In order to evaluate and validate the performance of the Hydrologic and Forecasting Model H4SE-HAP, observational data are required. The opportunities to evaluate the model estimates are severely limited by the amount, period of record and spatial distribution of field data (e.g. flux tower observations, soil moisture and streamflow measurements and pan evapotranspiration), and how well they represent the different environments and conditions.
In this section, discharge, flux tower and Pan evapotranspiration measurements are made available to download. The spatial distribution of these data within the geographical domain is shown in figure 1 below, (note this map is still under construction since Pan Evapotranspiration points and other possible data will be added).
USGS discharge data presented in the IPHEX website come from the U.S. Geological Survey's (USGS) National Water Information System (NWIS) . We have included 262 points with discharge data at 15 minute resolution with a generalized common record period from 10/01/2007 till current time. Detailed information on these data is found in the USGS Discharge dataset section.
Flux towers provide continuous observations of ecosystem-level exchanges of carbon dioxide, water, energy and momentum across multiple time-scales.The eddy flux technique allows continuous measurement of the flow of carbon dioxide, water vapor, and other gases just above the forest canopy at a micro-climate level. Flux towers are an integral part of the North American Carbon Program , a multi-agency effort to measure and understand the sources and sinks of Carbon Dioxide, Methane, and Carbon Monoxide in North America and in adjacent ocean regions. The flux towers provide information specific to one ecosystem type or condition. Increasingly, multiple flux towers are installed in contrasting conditions to increase understanding of the effects of different treatments (e.g., harvesting), gradients of vegetation composition, or age chronosequences. Data from flux sites help test and validate physiological models of C exchange and are critical to relating fluxes and Remote Sensing Data. The Ameriflux network manages these data and makes them avalaible through Ameriflux Site and Data Exploration System .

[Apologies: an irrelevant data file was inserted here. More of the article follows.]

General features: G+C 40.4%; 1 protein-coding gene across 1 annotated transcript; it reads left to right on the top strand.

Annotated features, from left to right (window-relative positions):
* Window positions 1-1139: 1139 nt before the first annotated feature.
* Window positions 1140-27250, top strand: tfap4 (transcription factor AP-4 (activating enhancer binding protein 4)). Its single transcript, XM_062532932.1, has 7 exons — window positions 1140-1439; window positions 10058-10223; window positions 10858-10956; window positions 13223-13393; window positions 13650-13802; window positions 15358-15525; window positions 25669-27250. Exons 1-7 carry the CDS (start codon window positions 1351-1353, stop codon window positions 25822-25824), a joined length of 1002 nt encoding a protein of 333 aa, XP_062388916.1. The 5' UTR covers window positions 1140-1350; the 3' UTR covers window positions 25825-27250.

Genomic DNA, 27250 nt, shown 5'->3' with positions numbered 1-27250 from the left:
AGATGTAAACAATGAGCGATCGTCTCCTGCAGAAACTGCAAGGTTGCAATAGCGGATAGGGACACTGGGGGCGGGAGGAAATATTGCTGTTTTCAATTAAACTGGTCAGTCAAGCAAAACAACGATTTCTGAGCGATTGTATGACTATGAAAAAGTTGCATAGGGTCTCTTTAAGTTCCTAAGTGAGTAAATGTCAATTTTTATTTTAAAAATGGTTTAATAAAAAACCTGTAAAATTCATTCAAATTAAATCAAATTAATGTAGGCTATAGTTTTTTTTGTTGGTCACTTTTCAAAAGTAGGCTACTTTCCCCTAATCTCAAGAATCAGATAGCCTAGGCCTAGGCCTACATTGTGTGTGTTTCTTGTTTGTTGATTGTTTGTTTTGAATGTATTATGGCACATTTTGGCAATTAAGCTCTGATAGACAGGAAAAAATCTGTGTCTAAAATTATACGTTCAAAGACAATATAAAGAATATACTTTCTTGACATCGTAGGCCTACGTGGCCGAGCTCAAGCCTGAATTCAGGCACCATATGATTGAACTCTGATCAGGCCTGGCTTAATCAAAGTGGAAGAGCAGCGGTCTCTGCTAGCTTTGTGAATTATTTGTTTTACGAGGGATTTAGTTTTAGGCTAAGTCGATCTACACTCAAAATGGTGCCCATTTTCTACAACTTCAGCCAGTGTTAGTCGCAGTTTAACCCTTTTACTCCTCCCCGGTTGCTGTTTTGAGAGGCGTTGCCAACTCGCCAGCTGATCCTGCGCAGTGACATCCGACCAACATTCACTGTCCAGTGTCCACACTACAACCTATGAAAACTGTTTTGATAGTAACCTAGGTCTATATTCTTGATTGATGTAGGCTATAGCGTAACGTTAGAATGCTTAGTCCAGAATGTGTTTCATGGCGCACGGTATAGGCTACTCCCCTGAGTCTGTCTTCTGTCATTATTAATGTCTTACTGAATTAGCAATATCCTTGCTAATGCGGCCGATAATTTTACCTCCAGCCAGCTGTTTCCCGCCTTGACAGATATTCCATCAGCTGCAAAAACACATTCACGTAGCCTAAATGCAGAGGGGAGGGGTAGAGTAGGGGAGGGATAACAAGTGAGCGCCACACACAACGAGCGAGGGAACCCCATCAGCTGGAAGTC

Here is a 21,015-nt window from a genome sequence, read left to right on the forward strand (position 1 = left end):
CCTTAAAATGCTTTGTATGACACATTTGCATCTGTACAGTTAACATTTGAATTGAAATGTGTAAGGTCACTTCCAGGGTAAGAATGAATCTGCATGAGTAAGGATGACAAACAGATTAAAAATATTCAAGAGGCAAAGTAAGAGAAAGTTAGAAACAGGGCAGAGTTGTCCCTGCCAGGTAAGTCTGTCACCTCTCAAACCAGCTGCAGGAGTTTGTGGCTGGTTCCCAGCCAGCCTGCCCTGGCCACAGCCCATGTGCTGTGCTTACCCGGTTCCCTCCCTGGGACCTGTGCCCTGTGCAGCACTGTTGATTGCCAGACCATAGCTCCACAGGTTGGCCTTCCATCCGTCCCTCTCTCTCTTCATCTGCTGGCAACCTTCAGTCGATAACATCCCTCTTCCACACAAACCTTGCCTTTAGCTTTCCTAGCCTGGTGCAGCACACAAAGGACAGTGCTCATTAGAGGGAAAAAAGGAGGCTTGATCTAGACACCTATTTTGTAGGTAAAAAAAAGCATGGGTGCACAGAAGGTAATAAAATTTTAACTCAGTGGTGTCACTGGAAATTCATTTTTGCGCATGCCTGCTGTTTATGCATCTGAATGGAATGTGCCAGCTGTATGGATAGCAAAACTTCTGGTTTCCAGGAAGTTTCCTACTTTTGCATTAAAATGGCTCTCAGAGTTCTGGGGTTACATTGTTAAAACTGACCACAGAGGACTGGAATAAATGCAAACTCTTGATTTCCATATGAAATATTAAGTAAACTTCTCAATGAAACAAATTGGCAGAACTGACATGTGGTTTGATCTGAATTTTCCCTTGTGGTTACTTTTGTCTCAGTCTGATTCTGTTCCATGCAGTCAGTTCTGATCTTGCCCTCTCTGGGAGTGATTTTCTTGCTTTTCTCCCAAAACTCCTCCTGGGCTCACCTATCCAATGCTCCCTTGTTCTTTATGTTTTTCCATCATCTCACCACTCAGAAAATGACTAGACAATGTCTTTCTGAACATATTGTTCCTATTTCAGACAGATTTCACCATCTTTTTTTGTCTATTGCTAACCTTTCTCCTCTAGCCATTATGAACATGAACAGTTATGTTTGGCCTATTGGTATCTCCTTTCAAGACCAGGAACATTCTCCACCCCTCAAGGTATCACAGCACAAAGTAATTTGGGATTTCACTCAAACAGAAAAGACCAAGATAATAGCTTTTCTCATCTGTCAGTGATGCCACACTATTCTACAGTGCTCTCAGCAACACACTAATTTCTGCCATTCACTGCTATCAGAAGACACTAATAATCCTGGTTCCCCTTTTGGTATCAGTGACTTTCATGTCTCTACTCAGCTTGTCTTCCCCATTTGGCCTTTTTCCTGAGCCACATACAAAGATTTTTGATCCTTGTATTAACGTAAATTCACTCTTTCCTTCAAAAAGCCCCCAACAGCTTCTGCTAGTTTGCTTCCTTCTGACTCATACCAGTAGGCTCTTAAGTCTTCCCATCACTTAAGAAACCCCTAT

Our geographical domain includes 6 Flux Towers which provide useful observational information for validation purposes. Click Here for the Flux Tower Data.